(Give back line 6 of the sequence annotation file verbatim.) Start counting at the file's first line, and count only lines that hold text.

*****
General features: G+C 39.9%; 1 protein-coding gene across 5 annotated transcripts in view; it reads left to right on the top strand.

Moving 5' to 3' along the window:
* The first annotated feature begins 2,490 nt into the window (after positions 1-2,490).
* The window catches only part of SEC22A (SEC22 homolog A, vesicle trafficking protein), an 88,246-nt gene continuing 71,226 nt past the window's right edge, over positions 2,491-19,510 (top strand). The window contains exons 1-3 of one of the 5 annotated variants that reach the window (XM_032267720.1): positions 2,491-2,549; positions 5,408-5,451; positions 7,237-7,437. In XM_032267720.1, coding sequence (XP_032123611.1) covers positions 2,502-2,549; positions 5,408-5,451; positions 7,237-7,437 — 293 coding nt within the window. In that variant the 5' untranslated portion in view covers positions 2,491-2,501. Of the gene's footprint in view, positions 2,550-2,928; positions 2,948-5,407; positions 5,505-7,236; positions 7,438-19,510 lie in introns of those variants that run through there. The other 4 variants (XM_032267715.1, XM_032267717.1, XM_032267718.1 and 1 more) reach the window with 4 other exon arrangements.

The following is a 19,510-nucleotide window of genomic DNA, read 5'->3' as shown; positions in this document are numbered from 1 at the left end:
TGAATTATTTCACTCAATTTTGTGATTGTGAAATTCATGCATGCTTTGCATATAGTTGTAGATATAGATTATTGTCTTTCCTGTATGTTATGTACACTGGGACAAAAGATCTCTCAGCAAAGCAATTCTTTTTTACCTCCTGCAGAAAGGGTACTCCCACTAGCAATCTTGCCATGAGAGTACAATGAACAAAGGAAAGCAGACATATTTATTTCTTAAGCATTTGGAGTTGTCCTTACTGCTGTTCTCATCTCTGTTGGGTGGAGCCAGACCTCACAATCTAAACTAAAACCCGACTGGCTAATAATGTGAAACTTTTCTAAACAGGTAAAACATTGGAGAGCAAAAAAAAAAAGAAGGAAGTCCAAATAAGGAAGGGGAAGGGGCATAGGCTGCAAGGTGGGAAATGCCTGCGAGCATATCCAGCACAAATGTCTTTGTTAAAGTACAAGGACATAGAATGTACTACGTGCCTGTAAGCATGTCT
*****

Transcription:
TGAATTATTTCACTCAATTTTGTGATTGTGAAATTCATGCATGCTTTGCATATAGTTGTAGATATAGATTATTGTCTTTCCTGTATGTTATGTACACTGGGACAAAAGATCTCTCAGCAAAGCAATTCTTTTTTACCTCCTGCAGAAAGGGTACTCCCACTAGCAATCTTGCCATGAGAGTACAATGAACAAAGGAAAGCAGACATATTTATTTCTTAAGCATTTGGAGTTGTCCTTACTGCTGTTCTCATCTCTGTTGGGTGGAGCCAGACCTCACAATCTAAACTAAAACCCGACTGGCTAATAATGTGAAACTTTTCTAAACAGGTAAAACATTGGAGAGCAAAAAAAAAAAGAAGGAAGTCCAAATAAGGAAGGGGAAGGGGCATAGGCTGCAAGGTGGGAAATGCCTGCGAGCATATCCAGCACAAATGTCTTTGTTAAAGTACAAGGACATAGAATGTACTACGTGCCTGTAAGCATGTCT